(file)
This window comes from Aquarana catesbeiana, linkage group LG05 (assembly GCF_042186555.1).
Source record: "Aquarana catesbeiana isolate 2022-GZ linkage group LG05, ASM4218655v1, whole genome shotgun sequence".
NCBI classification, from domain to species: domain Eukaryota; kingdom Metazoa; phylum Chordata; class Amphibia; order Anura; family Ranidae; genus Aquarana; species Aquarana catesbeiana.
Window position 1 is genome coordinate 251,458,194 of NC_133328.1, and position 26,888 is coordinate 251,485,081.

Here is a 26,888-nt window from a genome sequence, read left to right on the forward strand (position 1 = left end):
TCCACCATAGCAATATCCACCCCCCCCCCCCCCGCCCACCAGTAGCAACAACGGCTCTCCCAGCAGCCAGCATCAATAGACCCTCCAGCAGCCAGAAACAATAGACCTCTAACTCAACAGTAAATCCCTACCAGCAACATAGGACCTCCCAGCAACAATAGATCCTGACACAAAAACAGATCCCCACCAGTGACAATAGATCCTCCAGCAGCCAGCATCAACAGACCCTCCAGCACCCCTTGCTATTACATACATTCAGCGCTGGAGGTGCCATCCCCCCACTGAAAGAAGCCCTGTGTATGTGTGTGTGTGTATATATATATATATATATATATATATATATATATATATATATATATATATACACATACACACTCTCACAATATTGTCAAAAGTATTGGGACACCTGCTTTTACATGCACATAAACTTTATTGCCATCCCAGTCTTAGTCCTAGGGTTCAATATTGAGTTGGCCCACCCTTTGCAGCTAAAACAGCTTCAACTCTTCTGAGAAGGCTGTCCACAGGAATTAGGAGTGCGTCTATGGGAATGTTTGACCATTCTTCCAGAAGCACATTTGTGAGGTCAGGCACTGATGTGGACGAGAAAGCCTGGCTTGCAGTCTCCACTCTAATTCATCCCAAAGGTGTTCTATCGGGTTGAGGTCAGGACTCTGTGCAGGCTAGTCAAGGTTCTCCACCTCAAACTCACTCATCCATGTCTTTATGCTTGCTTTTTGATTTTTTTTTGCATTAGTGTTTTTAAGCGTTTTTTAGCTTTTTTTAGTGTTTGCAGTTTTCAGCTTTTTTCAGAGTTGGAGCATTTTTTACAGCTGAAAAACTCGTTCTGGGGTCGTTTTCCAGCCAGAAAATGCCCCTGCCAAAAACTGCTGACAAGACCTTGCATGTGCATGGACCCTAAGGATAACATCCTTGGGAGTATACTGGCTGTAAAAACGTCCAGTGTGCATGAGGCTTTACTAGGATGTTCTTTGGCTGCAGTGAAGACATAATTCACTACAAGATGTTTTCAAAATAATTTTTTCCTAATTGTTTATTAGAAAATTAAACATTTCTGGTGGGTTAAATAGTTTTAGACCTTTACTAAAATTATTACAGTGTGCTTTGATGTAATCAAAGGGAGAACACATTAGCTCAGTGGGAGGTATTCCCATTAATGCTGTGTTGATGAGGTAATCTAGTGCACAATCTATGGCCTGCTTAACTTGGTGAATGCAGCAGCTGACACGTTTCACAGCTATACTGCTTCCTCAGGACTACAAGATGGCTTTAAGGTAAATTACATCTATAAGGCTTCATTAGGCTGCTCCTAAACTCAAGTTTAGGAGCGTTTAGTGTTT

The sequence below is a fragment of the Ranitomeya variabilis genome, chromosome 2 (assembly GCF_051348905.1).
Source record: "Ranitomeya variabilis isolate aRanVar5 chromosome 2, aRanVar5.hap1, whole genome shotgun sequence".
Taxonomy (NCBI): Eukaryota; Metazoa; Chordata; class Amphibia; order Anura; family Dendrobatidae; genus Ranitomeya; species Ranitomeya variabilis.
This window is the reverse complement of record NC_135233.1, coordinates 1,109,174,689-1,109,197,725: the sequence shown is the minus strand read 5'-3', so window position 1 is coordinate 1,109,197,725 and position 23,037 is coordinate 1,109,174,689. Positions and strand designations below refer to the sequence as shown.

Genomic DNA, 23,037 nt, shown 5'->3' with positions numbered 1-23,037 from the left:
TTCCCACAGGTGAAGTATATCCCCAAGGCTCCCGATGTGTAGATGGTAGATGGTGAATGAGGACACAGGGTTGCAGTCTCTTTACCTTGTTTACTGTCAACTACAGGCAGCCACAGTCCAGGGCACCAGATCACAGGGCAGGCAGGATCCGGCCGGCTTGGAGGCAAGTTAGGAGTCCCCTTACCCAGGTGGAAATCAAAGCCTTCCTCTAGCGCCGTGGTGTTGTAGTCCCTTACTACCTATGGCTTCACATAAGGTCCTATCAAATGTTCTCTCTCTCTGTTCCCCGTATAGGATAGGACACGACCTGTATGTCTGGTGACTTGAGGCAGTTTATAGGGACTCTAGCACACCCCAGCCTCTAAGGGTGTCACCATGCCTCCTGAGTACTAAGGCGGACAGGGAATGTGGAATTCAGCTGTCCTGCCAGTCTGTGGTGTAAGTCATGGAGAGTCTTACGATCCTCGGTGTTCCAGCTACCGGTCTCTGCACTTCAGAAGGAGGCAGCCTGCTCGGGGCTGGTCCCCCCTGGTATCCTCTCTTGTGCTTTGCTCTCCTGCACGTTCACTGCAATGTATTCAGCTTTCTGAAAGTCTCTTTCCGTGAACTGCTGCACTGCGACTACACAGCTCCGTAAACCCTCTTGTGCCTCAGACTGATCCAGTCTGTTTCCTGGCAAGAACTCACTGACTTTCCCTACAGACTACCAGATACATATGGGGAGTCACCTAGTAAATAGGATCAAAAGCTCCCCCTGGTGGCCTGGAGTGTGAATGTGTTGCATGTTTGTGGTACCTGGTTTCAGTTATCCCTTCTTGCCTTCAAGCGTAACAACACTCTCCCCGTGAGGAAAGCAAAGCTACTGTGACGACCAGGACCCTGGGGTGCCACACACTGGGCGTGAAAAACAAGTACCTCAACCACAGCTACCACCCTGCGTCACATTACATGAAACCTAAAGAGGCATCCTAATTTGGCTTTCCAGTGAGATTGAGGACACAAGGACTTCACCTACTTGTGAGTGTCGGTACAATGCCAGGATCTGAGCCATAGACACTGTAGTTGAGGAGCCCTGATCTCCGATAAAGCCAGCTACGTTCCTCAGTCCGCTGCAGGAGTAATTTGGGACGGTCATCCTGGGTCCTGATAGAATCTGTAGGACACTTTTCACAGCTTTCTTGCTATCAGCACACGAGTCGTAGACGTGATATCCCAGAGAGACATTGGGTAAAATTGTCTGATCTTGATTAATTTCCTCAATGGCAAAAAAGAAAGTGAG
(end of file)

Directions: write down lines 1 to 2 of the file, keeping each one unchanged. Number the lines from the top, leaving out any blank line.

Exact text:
This window comes from Aquarana catesbeiana, linkage group LG05 (assembly GCF_042186555.1).
Source record: "Aquarana catesbeiana isolate 2022-GZ linkage group LG05, ASM4218655v1, whole genome shotgun sequence".